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Should I place my employee on garden leave?

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Garden leave (sometimes called gardening leave) is one strategy companies may use to protect their business when an employee leaves, and are regularly used alongside restrictive covenants.  With many businesses facing changes in the current climate, it may be necessary for you to consider this as an option if an employee resigns or if you decide to terminate their employment contract with you.  Our Employment Law team here discusses what garden leave is as well as the pros and cons of using this clause.

What is garden leave?

Garden leave is when an employee does not attend work for some or all of their notice period, though they are still paid their full remuneration. It can apply regardless of whether it was the employee or the employer who gave notice to terminate the employment. During a period of garden leave, the employee must remain available to work and must abide by the terms of their contract of employment, including their obligation to maintain confidentiality. Generally, an employee on garden leave cannot attend the company’s premises or communicate with colleagues and clients.

You can include a garden leave clause in your employees’ contracts of employment, though there is no legal requirement to do so. However, placing an employee on garden leave without such a clause may leave you open to a claim of breach of contract. Having a garden leave clause also helps clarify each party’s obligations when the employee is on garden leave.

Whether or not garden leave is necessary for your business will depend on multiple factors including:

  • the employee’s contract,
  • the employee’s role within your business,
  • the employee’s level within the company,
  • the financial resources of your business.

What are the benefits of placing an employee on garden leave during their notice period?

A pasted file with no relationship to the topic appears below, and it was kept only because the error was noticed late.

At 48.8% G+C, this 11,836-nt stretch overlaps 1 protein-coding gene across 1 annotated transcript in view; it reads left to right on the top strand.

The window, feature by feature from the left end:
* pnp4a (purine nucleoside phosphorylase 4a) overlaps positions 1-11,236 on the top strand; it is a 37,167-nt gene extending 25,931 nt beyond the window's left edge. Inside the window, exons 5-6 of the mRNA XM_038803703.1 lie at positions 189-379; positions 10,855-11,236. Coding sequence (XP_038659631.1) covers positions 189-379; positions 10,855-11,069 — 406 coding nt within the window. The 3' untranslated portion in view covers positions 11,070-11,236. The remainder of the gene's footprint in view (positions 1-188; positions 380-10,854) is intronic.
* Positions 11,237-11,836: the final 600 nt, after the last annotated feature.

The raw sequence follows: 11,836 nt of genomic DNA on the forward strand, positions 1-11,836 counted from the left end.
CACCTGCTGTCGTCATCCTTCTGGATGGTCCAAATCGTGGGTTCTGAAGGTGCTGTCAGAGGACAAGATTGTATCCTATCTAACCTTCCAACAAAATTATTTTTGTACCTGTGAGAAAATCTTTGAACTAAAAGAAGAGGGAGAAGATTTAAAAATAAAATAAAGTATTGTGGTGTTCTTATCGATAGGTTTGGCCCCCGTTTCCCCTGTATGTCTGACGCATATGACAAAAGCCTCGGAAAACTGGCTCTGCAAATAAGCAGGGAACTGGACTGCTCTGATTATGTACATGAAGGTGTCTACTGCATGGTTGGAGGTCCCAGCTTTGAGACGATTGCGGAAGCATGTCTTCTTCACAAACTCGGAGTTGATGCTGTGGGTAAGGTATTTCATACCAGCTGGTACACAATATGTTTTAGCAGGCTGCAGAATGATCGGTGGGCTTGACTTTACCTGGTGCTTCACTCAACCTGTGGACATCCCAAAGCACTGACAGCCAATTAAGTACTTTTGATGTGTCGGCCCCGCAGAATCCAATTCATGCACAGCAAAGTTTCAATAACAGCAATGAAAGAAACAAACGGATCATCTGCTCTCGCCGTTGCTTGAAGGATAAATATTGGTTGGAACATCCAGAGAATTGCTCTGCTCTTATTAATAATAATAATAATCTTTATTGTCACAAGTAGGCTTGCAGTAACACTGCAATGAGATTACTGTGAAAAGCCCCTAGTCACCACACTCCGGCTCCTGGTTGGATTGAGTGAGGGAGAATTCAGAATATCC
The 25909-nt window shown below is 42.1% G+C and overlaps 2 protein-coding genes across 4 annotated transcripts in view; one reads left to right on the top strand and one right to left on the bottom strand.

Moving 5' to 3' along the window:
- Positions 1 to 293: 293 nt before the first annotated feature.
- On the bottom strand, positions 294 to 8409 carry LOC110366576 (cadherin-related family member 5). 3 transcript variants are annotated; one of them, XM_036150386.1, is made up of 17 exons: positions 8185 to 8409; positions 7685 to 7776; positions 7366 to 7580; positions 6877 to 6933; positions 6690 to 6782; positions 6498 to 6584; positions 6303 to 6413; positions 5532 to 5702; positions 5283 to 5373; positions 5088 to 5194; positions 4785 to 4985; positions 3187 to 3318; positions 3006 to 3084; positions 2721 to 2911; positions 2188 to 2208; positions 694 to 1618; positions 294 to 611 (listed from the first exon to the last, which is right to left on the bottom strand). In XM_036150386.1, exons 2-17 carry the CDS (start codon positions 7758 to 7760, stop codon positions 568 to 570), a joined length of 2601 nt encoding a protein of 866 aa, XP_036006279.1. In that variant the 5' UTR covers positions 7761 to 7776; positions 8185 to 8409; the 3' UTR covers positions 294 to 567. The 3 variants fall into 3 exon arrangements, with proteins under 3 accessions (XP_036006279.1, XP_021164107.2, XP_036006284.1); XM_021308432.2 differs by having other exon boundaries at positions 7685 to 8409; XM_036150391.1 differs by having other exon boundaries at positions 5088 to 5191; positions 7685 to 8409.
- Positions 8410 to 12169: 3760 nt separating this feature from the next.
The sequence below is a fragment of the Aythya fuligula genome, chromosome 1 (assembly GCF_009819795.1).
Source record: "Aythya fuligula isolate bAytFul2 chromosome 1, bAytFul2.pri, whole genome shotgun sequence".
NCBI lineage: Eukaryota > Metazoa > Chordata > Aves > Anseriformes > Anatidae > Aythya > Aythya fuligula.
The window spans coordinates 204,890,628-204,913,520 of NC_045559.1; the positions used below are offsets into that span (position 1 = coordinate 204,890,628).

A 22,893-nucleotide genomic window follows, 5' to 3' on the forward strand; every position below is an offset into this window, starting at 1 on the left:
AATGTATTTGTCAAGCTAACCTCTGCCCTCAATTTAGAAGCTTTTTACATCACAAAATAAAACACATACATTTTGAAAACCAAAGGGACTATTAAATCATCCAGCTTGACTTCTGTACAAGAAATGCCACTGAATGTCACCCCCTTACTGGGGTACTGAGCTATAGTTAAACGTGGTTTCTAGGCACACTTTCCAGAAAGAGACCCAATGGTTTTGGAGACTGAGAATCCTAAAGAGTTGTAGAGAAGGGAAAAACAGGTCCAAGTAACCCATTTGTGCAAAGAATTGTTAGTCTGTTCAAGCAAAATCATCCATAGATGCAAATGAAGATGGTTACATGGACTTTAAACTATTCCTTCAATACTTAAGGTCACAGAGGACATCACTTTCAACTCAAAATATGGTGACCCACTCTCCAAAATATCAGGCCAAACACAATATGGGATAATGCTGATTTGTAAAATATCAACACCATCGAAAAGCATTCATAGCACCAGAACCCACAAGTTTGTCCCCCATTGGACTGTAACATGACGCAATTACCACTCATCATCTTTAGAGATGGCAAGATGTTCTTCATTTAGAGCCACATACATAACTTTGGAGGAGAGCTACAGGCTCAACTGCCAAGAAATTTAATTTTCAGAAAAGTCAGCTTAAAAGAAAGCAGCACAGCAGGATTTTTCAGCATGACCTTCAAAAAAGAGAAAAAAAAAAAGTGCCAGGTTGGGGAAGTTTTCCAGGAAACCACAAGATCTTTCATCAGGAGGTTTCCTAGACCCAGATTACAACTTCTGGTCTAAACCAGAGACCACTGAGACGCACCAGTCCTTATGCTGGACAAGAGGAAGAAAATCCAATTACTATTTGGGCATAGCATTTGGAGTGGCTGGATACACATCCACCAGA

Garden leave is commonly used for senior employees or executives who have access to sensitive business information. Garden leave can help protect your business by:

  • Keeping the employee out of the market until the information they have is outdated;
  • Excluding the employee from sensitive internal communications such as future business strategies;
  • Preventing the employee from communicating with clients and colleagues and poaching them for another company;
  • Allowing the employee’s successor to take on the role without the previous employee interfering.

While on garden leave, the employee must remain available to work, principally so that they are available to answer any questions or help with a handover.  

What are the risks of placing an employee on garden leave during their notice period?

One drawback of garden leave is that as the employer, you will need to continue to pay the employee their full salary for the entire time they are on garden leave, without receiving any work in return. The employee also remains entitled to any contractual benefits, such as health insurance, bonuses, and a company car.

Employees also continue to accrue holiday while on garden leave; however, you can require them to take holiday during their notice period.

If the employee’s contract does not contain a garden leave clause, there is a risk that the employee will claim breach of contract if they are placed on garden leave. This may be the case where the employee’s remuneration is dependent on the work they do, for example if they work on commission. Another example is where the employee needs to keep working in order to maintain a professional level or skill, such as a surgeon. In these cases, the Employment Tribunal may find that the employee had a contractual right to work, which you as the employer breached.

There is also the possibility that the employee will not accept being put on garden leave and will begin work for a new employer right away. In that case you will need to decide whether it is worth suing them for breach of contract.

When including a garden leave clause in your employment contracts, as with any other form of restrictive covenant, you should seek legal advice in order to ensure that it would be considered enforceable by a Court.  It is unlikely that a garden leave clause would be enforceable if the period of leave is excessive. As the employer, you should be able to show that the length of garden leave is necessary to protect your business interests.

To discuss placing an employee of garden leave, or to have your employment contracts reviewed for enforceability of restrictive covenants, you can contact the Employment Law team today on 023 8071 7717 or email

To receive regular Employment Law updates from the team regarding recent tribunal cases and legislation updates, you can subscribe to our weekly Employment Law Newsletter by completing our subscription form or emailing us at


This is for information purposes only and is no substitute for, and should not be interpreted as, legal advice.  We accept no liability for the content of this material.  All content was correct at the time of publishing and we cannot be held responsible for any changes that may invalidate this article.